Gender Advocacy through Communication

How to avoid gender-based prejudices in written and oral communication?

Being mindful of the language you use is possibly the easiest way to uphold gender mainstreaming in your personal daily practices. Moreover, gender advocacy through communication can be pursued in your organisation internally and publically through policy and strategy amendments that support gender inclusivity.

Here are some gender-sensitive communication strategies to get you started:

  • Use neutral nouns, pronouns and plurals

Avoid using “he” or “his,” and instead refer to the position or title of the individual, i.e. “the consultant,” or “the researcher.” Use the word “the,” when referring to the work of the individual. i.e “the work,” instead of “his work.

When writing the addressee of a letter or email, avoid writing “Dear Sir/Madam,” and use the gender neutral “To Whom it May Concern.” Also, try using “their” instead of “his/her” when talking or writing about things belonging to an individual, i.e. “their ideas” instead of “his ideas.” Invoking the use of plurals supports gender neutrality in a similar way to using neutral nouns and pronouns.

  • Use the passive voice

This may sound a little challenging, but it is all about the purpose of your communication and how you structure your sentences. For example, if you are giving general instructions on the due date of a task, you can use the passive voice to say: “The narrative report should be handed in by the project officer by the end of the month,” as opposed to the non-gender inclusive sentence: “The project officer should hand in his narrative report by the end of the month.”

  • Use gender sensitive illustrations

It is crucial to give greater representation to gender identities that are often overlooked in society and the media. Choosing images of women, men, and gender non-conforming individuals that do not comply with traditional gender roles may help shift negative attitudes towards individuals with different gender identities as it challenges norms and stereotypes surrounding gender. For example, images displaying a female president can help others envision this or aspire to it in reality.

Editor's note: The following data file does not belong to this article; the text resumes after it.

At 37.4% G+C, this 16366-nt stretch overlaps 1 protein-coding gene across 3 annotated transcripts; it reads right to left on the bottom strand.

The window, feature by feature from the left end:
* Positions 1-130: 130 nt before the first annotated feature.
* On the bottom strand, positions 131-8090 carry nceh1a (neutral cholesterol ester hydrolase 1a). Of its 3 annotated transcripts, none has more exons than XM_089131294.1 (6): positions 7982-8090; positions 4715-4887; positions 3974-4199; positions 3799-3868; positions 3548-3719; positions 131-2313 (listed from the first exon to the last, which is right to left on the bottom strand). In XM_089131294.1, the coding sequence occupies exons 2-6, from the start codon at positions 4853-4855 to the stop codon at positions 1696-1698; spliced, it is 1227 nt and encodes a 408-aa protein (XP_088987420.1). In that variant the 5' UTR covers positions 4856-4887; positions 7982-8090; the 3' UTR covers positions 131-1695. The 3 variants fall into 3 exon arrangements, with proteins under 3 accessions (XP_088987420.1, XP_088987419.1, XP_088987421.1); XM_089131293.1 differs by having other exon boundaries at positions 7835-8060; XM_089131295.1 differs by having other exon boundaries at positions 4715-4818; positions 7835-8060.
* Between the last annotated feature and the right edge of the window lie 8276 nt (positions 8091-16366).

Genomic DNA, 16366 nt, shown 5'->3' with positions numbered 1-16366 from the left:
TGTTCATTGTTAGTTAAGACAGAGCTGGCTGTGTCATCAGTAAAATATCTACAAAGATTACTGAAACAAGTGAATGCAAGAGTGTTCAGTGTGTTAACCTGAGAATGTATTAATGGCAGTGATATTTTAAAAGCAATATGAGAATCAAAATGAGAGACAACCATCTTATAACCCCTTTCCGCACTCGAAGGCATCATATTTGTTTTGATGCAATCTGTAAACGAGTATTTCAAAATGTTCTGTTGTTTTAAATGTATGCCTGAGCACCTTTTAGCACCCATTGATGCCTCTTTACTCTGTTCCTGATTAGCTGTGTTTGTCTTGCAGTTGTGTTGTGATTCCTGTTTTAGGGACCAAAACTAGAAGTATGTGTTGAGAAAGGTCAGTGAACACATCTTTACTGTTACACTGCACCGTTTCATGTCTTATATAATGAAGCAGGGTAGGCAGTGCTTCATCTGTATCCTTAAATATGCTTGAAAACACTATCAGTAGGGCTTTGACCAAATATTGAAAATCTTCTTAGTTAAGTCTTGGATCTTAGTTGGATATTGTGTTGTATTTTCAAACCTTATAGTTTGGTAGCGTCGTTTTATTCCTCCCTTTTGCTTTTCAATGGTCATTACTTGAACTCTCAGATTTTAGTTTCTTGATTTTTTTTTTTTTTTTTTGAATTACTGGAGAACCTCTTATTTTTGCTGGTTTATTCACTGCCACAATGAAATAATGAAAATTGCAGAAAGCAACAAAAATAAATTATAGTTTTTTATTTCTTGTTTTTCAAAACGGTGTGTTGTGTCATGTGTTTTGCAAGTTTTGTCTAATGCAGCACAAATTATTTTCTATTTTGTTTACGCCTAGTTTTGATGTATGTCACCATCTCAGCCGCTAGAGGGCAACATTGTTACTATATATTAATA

Reassessing your everyday individual written and oral practices gives direction to your organisation’s communication and visibility strategies. Use the above suggestions to encourage your team members to be more heedful to how they communicate to improve your organisation’s internal culture. Examine the written and visual content your organisation uses to communicate publically and ensure it realises gender diversity and inclusivity.


For more on gender inclusive communication and tips to avoid gender-based prejudices in language, take a look at Lebanon Support’s “A Practical Guide for Civil Society Organisations in Lebanon towards Gender Mainstreaming.” This Gender Manual is part of our Gender Equity Network project on the Civil Society Knowledge Center [civilsociety-centre.org/gen], and Civil Society Incubator programme [csincubator.lebanon-support.org], and in collaboration with Diakonia. This manual is available in English and Arabic here.

For information on gender and sexuality related terms in English and Arabic, you can also refer to our bilingual Gender Dictionary: Traveling Concepts and Local Usages in Lebanon available as an online interactive tool here, or as a PDF here.